Dunnes did nothing wrong, US court told
LAWYERS for Gayle Killilea say there is "no evidence" that her husband Sean Dunne transferred money to her after he became insolvent.
Dunne and wife did not show up in Stamford Superior Court, Connecticut, in the US to hear their lawyers clash with NAMA over the proceeds of the sale of three properties in the US and Switzerland.
But Ms Killilea's lawyer Philip Russell told the Irish Independent: "There's nothing fraudulent, there's nothing improper, there's nothing sinister about giving things to your wife unless you're doing it to beat the creditors."
After a day of legal argument, NAMA was given more time to investigate the property dealings of Ms Killilea.
Lawyers for the couple had asked the court to hear the case quickly, as soon as next week, claiming there was no case against the pair.
And they accused NAMA of a "fishing expedition" as it pursues the former developer for the profits of three property sales.
Dunne is being sued in the American court by National Asset Loan Management (NALM), a subsidiary of NAMA.
It maintains the former developer channelled money through his wife over the past two years to pay for a series of property deals.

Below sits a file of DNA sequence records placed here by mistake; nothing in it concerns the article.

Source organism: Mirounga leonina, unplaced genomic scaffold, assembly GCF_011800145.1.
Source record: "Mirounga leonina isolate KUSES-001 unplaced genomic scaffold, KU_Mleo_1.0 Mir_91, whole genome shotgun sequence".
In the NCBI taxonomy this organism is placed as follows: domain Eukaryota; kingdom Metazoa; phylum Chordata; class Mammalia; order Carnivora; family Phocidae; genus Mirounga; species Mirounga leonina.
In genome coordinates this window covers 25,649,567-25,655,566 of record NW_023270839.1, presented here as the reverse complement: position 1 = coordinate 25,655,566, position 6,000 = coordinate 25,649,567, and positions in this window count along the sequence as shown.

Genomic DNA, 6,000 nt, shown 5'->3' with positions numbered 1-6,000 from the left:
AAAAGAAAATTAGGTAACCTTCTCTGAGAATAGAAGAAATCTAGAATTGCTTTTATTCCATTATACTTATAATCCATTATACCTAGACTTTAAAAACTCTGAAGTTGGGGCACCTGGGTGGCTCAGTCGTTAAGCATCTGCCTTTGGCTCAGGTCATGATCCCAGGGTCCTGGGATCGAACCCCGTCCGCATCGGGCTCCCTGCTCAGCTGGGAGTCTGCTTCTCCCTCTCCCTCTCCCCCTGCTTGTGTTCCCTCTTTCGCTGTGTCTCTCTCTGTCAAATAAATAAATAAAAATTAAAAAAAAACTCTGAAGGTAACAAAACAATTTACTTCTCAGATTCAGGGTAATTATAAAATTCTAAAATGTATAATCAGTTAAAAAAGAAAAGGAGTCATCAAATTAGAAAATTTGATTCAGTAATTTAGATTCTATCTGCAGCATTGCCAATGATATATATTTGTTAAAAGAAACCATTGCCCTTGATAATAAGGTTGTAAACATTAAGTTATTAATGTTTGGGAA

NAMA began appointing receivers in Ireland to some of Dunne's properties in July 2011 and secured a High Court order for the repayment of €185m in March of this year.
But it claims the Dunnes have netted millions in the US as the loans in Ireland remain unpaid.
Ms Killilea maintains that she bought the properties at the centre of the case -- two in Greenwich, Connecticut, and one in Geneva, Switzerland.
When questioned over where Ms Killilea got the money to invest in three luxury properties, Mr Dunne's lawyer Peter Nolin said: "It doesn't really matter . . . unless she got it from him in the last four years of this complaint because that's the statue of limitations on fraudulent transfers."
He added: "The complaint was brought in June or so of this year. The statute of limitations on fraudulent transfers in Connecticut is four years."
Yesterday, lawyers for the former gossip columnist agreed to no longer block a motion, put forward by NALM, which wants to talk to third parties in connection with the sales -- including real estate agents Sotheby's.
Ms Killilea's lawyer Mr Russell said: "Sotheby's is going to go ahead and furnish all the documents that they had originally generated".
No date as of yet has been set for a full hearing.
But representatives of both Mr Dunne and Ms Killilea are pressing NAMA to specify the date they believe Mr Dunne became insolvent, claiming its a crucial element of the case.
Mr Russell added: "What's missing from this case is any evidence whatsoever that transfers occurred from Mr Dunne to Mrs Dunne after Mr Dunne became insolvent. Period."